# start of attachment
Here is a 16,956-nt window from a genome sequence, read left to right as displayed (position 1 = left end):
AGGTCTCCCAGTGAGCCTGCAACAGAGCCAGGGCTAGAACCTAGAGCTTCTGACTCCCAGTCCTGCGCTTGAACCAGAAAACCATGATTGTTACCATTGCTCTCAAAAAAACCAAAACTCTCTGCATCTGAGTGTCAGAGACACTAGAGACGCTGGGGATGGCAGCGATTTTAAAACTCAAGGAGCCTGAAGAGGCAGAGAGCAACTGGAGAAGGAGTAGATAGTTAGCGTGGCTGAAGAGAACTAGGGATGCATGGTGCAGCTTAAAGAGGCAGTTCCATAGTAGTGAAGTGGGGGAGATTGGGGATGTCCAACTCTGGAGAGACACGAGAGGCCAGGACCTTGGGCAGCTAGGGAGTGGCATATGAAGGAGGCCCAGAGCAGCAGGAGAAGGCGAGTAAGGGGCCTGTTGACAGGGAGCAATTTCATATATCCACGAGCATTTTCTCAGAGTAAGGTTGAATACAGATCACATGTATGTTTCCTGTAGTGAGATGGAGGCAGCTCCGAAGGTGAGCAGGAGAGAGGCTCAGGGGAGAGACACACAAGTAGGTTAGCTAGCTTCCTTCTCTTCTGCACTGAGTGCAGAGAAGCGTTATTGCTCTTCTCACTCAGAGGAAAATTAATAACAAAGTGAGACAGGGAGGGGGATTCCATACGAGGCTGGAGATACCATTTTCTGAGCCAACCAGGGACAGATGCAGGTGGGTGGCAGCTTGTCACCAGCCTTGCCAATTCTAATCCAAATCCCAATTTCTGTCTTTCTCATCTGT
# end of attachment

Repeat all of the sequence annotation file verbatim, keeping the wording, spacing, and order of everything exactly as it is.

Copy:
Here is a 16,956-nt window from a genome sequence, read left to right as displayed (position 1 = left end):
AGGTCTCCCAGTGAGCCTGCAACAGAGCCAGGGCTAGAACCTAGAGCTTCTGACTCCCAGTCCTGCGCTTGAACCAGAAAACCATGATTGTTACCATTGCTCTCAAAAAAACCAAAACTCTCTGCATCTGAGTGTCAGAGACACTAGAGACGCTGGGGATGGCAGCGATTTTAAAACTCAAGGAGCCTGAAGAGGCAGAGAGCAACTGGAGAAGGAGTAGATAGTTAGCGTGGCTGAAGAGAACTAGGGATGCATGGTGCAGCTTAAAGAGGCAGTTCCATAGTAGTGAAGTGGGGGAGATTGGGGATGTCCAACTCTGGAGAGACACGAGAGGCCAGGACCTTGGGCAGCTAGGGAGTGGCATATGAAGGAGGCCCAGAGCAGCAGGAGAAGGCGAGTAAGGGGCCTGTTGACAGGGAGCAATTTCATATATCCACGAGCATTTTCTCAGAGTAAGGTTGAATACAGATCACATGTATGTTTCCTGTAGTGAGATGGAGGCAGCTCCGAAGGTGAGCAGGAGAGAGGCTCAGGGGAGAGACACACAAGTAGGTTAGCTAGCTTCCTTCTCTTCTGCACTGAGTGCAGAGAAGCGTTATTGCTCTTCTCACTCAGAGGAAAATTAATAACAAAGTGAGACAGGGAGGGGGATTCCATACGAGGCTGGAGATACCATTTTCTGAGCCAACCAGGGACAGATGCAGGTGGGTGGCAGCTTGTCACCAGCCTTGCCAATTCTAATCCAAATCCCAATTTCTGTCTTTCTCATCTGT